I was able to stand from between 8-40 meters from a roe deer. When I returned the night after, I spotted two kids with it, an unforgettable experience only available through night vision.
Below: This is what they look like when you accidentally use the flash on your smartphone.
If your target is relatively close, say 50 meters, and you adjust the focus, so you get it just right, it feels like there’s a depth in the picture. The resolution, both in terms of the minimal temperature changes it can detect and the screen quality, is really good. If you like this effect, I think it was enhanced when using Red hot but it could be subjective.
Once you get used to this kind of image quality, it’s hard to go back. As technology develops, I know I will regret typing this, but I don’t see a huge need for anything better.
The Picture-in-picture is a setting in the software and displays a magnified image at the top-center 10% of the overall field of view for a closer view of the target or a more precise shot placement.
The testing platform
I used my bolt-action Ruger Precision Rifle Gen 1, in caliber .308 Win. The ammunition is GGG loaded with 168 gr Sierra Match King bullets. With a traditional 12x optic, this firearm is tried out from 300 meters (5 shots within 8 cm) to 45×45 cm steel at 900 meters. The handguard has been upgraded to one from Catalyst Arms and the Trigger was changed to a flat one from Timney, both an improvement over the original parts.
I used a bipod and a support bag at the rear, all shots fired sitting from a concrete bench. I would certainly have shot more stable and better from prone as I’m used to.
As you have noticed in the pictures, the Trail 2 has also been fitted to a JP Enterprises PCS-12 semi-automatic AR10 clone, in 6.5 Creedmoor. I never shot with this setup, but it should work just fine.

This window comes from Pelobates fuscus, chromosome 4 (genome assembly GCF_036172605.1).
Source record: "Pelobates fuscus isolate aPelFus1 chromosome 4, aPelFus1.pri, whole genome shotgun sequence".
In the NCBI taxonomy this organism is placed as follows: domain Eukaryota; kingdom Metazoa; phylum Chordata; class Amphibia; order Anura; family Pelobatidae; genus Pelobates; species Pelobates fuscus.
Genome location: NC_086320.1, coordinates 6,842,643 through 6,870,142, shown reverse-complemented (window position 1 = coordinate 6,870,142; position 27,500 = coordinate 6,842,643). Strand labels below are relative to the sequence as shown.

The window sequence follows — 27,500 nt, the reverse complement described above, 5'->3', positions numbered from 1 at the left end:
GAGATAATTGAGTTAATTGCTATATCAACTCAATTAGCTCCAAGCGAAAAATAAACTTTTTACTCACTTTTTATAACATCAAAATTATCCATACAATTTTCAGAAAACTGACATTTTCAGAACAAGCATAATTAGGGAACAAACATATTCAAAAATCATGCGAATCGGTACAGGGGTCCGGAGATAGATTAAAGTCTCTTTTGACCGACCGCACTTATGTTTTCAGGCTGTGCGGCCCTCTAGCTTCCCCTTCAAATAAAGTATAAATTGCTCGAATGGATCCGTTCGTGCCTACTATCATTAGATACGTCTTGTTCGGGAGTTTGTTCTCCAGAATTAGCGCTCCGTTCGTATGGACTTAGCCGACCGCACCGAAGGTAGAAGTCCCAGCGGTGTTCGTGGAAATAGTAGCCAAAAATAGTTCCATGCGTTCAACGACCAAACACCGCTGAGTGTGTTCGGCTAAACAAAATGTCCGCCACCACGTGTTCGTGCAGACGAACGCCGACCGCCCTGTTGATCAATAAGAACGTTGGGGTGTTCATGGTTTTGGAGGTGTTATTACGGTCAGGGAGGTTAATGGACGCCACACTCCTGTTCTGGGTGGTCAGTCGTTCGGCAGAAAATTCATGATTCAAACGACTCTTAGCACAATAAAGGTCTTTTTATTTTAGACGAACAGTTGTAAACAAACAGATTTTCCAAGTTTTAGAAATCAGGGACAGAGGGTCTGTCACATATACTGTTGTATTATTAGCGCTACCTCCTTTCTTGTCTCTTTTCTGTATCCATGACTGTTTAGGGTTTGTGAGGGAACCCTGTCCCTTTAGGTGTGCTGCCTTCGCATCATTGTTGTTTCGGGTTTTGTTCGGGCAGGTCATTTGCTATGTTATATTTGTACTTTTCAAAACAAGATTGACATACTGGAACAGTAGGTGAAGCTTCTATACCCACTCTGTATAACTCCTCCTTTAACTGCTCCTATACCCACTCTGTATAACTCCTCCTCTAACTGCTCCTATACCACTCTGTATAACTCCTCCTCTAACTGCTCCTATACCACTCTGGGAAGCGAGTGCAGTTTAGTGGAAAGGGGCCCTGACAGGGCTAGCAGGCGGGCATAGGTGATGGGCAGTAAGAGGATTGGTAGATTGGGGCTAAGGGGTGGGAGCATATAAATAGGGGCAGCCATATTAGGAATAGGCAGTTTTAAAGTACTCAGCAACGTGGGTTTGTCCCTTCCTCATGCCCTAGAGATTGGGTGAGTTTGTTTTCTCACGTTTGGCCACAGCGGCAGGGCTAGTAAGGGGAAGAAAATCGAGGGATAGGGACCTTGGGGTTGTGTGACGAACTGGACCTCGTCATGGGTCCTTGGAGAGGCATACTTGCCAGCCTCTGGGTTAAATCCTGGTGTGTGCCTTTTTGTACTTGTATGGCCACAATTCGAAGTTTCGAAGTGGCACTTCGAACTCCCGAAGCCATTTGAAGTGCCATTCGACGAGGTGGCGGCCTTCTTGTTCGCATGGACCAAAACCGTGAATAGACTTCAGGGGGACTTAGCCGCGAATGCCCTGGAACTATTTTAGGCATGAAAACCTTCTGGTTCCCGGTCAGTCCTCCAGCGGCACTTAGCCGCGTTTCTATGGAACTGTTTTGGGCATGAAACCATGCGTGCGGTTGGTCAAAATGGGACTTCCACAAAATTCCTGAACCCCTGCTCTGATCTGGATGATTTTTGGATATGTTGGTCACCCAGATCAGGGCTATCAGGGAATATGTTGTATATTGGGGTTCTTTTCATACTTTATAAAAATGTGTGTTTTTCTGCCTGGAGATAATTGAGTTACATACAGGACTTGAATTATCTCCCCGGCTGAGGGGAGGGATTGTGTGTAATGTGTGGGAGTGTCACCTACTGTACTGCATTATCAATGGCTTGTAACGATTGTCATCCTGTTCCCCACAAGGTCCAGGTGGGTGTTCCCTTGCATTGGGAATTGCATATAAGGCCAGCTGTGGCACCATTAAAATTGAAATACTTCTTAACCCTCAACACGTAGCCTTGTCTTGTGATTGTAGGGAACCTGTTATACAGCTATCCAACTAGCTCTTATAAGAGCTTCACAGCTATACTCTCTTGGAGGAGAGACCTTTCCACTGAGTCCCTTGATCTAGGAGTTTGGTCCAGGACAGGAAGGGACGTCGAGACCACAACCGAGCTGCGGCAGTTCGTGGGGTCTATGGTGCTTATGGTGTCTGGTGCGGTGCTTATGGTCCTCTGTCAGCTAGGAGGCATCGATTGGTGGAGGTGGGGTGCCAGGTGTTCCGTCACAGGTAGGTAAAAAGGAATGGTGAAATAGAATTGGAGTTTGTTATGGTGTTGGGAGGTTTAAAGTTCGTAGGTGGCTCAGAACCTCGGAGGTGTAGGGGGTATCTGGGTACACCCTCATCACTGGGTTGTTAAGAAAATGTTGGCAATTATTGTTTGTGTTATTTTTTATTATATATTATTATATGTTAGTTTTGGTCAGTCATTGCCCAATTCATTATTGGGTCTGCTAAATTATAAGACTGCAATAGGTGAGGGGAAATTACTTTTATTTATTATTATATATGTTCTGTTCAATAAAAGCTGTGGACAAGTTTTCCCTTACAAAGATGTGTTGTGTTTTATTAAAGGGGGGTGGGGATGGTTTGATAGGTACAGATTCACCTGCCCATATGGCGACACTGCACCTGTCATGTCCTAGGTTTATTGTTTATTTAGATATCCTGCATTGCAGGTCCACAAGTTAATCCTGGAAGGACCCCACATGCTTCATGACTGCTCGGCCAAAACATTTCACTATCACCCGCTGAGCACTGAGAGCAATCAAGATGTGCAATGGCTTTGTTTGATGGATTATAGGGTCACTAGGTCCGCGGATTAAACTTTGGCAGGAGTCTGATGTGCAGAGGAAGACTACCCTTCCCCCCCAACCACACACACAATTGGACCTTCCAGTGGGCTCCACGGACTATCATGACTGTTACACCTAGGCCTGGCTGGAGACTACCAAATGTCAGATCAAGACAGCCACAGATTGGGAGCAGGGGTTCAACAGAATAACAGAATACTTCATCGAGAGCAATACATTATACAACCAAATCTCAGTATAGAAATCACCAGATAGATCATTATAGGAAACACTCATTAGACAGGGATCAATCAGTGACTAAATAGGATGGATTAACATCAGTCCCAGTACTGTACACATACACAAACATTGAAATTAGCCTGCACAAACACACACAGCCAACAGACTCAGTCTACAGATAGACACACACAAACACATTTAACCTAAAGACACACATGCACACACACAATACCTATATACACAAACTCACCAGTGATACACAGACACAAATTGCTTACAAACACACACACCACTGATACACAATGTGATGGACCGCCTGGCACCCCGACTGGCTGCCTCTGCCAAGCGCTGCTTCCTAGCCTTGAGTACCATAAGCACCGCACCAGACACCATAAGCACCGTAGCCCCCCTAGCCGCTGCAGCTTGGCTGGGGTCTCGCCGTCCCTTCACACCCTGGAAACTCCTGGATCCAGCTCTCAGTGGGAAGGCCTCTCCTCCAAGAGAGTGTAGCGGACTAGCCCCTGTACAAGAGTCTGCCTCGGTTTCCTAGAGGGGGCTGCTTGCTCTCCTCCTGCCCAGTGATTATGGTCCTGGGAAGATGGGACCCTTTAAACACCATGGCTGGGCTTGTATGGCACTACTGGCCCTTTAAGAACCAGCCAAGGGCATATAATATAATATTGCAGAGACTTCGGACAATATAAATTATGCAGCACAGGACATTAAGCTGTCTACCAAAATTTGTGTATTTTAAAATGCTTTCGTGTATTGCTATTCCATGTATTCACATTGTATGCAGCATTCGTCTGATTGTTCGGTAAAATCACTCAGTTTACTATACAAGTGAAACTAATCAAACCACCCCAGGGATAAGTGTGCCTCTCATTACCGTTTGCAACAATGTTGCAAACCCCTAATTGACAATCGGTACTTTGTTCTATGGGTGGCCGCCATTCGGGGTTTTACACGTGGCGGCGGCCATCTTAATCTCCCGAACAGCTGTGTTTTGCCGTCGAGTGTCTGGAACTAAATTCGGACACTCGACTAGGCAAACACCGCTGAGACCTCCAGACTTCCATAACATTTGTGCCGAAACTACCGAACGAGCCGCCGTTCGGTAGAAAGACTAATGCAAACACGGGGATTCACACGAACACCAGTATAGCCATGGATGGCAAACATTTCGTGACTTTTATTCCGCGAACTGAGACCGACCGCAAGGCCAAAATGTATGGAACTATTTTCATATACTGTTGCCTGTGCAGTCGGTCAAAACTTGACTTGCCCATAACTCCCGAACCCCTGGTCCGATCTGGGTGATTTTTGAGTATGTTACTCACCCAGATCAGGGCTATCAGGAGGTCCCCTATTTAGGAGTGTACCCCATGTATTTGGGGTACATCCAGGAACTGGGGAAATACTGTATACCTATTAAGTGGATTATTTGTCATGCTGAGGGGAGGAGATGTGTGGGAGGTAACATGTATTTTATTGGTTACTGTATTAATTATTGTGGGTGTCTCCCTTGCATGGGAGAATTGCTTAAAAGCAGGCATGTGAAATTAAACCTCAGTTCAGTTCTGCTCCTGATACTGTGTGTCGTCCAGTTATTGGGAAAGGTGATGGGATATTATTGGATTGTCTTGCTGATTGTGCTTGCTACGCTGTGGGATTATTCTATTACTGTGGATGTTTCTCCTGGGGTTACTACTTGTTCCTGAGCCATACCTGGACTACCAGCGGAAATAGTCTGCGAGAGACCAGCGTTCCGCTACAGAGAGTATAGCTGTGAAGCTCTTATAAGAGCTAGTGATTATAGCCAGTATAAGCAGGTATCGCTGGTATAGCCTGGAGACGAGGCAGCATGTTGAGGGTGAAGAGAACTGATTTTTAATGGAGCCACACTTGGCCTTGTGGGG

For a short while, it was also mounted to a Stormtrooper CTR-02 AR15.
Range Time! Zeroing and grouping at 100 and 300 meters.
I have never zeroed a Pulsar or any other digital scope before. I am the type of person that doesn’t read the manual until I really have to (and then it’s usually to no help anyway).
I stapled a hand warmer onto an IPSC paper target at 100 meters and sent one round, aiming at the hot spot. My spotter said it was high, so I aimed for the bottom of the paper and got a hit on the paper. Based on this hit, I froze the picture and told the sight where I aimed versus where I hit.
The Trail 2 then recalibrated and I shot again, this time with a hit on the hand warmer. I considered this my first hit in a 5-shot group. The group was approximately 3.5 cm (1,4″) which I consider good enough for hunting, but we all have our own standards.
Below: Handwarmer made a very small signature on a hot summer day, but I was still able to zero and shot a nice 5-shot group (red hot).
I could have been done and gone home for the day, but there were some targets at 300 meters, with electronic marking. I don’t want to destroy any sensors or cables on those targets, so after some calculations, I decided to find an aiming spot that hopefully would get me hits around the center of the target.
Below: Through the reticle picture, and not recorded with the internal device.
I went for 12 power magnification on the Pulsar Trail 2. Remember that these paper targets are far from ideal for a thermal sight, so it’s not easy to find a steady spot or reference to aim for.
You’re looking at a digital display, and if you increase the magnification it feels that you just increase the pixelization and haze.
My first round was sent at the 300-meter target and was amazed when I noticed that I hit the center 10 (10.4)! The purpose of this exercise was not really to hit the center, but rather to see what kind of groups I could shoot. I shot another 4 rounds without looking at the result. In the end, the result was a 5 shot group within 117 mm or 4.6″ (<12 cm)!